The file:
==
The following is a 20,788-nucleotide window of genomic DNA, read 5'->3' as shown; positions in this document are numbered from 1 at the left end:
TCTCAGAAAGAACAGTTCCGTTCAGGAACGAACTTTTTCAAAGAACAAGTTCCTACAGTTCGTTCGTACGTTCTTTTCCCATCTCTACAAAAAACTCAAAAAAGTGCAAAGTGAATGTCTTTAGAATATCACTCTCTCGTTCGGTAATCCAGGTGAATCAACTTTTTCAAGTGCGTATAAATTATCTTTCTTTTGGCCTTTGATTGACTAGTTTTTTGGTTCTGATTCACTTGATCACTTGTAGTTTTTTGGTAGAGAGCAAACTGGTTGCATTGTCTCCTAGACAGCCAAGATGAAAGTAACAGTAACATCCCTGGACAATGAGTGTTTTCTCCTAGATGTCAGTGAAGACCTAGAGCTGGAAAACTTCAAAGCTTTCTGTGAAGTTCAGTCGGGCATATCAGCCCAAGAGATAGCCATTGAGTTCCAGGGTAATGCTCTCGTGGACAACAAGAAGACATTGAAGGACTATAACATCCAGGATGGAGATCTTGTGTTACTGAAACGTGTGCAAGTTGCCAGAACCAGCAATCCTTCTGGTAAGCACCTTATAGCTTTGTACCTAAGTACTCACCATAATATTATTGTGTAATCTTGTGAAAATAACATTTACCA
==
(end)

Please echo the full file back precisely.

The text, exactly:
The following is a 20,788-nucleotide window of genomic DNA, read 5'->3' as shown; positions in this document are numbered from 1 at the left end:
TCTCAGAAAGAACAGTTCCGTTCAGGAACGAACTTTTTCAAAGAACAAGTTCCTACAGTTCGTTCGTACGTTCTTTTCCCATCTCTACAAAAAACTCAAAAAAGTGCAAAGTGAATGTCTTTAGAATATCACTCTCTCGTTCGGTAATCCAGGTGAATCAACTTTTTCAAGTGCGTATAAATTATCTTTCTTTTGGCCTTTGATTGACTAGTTTTTTGGTTCTGATTCACTTGATCACTTGTAGTTTTTTGGTAGAGAGCAAACTGGTTGCATTGTCTCCTAGACAGCCAAGATGAAAGTAACAGTAACATCCCTGGACAATGAGTGTTTTCTCCTAGATGTCAGTGAAGACCTAGAGCTGGAAAACTTCAAAGCTTTCTGTGAAGTTCAGTCGGGCATATCAGCCCAAGAGATAGCCATTGAGTTCCAGGGTAATGCTCTCGTGGACAACAAGAAGACATTGAAGGACTATAACATCCAGGATGGAGATCTTGTGTTACTGAAACGTGTGCAAGTTGCCAGAACCAGCAATCCTTCTGGTAAGCACCTTATAGCTTTGTACCTAAGTACTCACCATAATATTATTGTGTAATCTTGTGAAAATAACATTTACCA